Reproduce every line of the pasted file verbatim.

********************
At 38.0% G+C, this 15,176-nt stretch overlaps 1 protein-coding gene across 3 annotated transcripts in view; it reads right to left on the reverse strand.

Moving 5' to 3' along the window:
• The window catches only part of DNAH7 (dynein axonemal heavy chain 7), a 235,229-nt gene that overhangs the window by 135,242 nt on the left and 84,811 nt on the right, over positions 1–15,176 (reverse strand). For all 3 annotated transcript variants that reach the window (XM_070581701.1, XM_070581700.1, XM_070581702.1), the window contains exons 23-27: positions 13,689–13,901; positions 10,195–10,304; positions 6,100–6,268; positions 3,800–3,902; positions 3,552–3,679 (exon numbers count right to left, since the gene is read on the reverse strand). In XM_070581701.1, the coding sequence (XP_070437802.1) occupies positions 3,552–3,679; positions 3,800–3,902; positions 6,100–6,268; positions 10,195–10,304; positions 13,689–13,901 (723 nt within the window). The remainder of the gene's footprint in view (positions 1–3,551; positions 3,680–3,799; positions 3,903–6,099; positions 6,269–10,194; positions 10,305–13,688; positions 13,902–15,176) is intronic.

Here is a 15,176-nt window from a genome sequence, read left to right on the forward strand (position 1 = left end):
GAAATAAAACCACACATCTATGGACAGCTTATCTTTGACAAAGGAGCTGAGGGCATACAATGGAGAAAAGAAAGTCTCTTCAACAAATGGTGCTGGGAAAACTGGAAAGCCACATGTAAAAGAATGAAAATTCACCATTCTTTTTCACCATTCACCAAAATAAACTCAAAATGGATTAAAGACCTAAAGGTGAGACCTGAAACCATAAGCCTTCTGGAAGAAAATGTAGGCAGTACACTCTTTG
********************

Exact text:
At 38.0% G+C, this 15,176-nt stretch overlaps 1 protein-coding gene across 3 annotated transcripts in view; it reads right to left on the reverse strand.

Moving 5' to 3' along the window:
• The window catches only part of DNAH7 (dynein axonemal heavy chain 7), a 235,229-nt gene that overhangs the window by 135,242 nt on the left and 84,811 nt on the right, over positions 1–15,176 (reverse strand). For all 3 annotated transcript variants that reach the window (XM_070581701.1, XM_070581700.1, XM_070581702.1), the window contains exons 23-27: positions 13,689–13,901; positions 10,195–10,304; positions 6,100–6,268; positions 3,800–3,902; positions 3,552–3,679 (exon numbers count right to left, since the gene is read on the reverse strand). In XM_070581701.1, the coding sequence (XP_070437802.1) occupies positions 3,552–3,679; positions 3,800–3,902; positions 6,100–6,268; positions 10,195–10,304; positions 13,689–13,901 (723 nt within the window). The remainder of the gene's footprint in view (positions 1–3,551; positions 3,680–3,799; positions 3,903–6,099; positions 6,269–10,194; positions 10,305–13,688; positions 13,902–15,176) is intronic.

Here is a 15,176-nt window from a genome sequence, read left to right on the forward strand (position 1 = left end):
GAAATAAAACCACACATCTATGGACAGCTTATCTTTGACAAAGGAGCTGAGGGCATACAATGGAGAAAAGAAAGTCTCTTCAACAAATGGTGCTGGGAAAACTGGAAAGCCACATGTAAAAGAATGAAAATTCACCATTCTTTTTCACCATTCACCAAAATAAACTCAAAATGGATTAAAGACCTAAAGGTGAGACCTGAAACCATAAGCCTTCTGGAAGAAAATGTAGGCAGTACACTCTTTG